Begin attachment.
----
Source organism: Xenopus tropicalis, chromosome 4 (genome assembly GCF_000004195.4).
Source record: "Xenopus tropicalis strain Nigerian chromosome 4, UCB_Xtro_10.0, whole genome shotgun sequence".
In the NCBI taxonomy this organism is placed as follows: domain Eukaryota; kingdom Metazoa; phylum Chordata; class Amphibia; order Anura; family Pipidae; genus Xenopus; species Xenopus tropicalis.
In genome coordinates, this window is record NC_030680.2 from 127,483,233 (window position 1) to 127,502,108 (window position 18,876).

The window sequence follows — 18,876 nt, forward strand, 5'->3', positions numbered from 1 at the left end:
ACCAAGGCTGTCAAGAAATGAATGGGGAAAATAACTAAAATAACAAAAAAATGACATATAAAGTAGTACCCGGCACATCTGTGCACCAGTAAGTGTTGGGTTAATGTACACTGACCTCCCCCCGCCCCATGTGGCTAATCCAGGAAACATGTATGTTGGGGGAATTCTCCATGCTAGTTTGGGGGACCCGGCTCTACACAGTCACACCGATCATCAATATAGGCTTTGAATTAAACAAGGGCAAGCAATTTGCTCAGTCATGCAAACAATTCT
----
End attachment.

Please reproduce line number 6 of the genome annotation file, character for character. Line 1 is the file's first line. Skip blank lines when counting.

ACCAAGGCTGTCAAGAAATGAATGGGGAAAATAACTAAAATAACAAAAAAATGACATATAAAGTAGTACCCGGCACATCTGTGCACCAGTAAGTGTTGGGTTAATGTACACTGACCTCCCCCCGCCCCATGTGGCTAATCCAGGAAACATGTATGTTGGGGGAATTCTCCATGCTAGTTTGGGGGACCCGGCTCTACACAGTCACACCGATCATCAATATAGGCTTTGAATTAAACAAGGGCAAGCAATTTGCTCAGTCATGCAAACAATTCT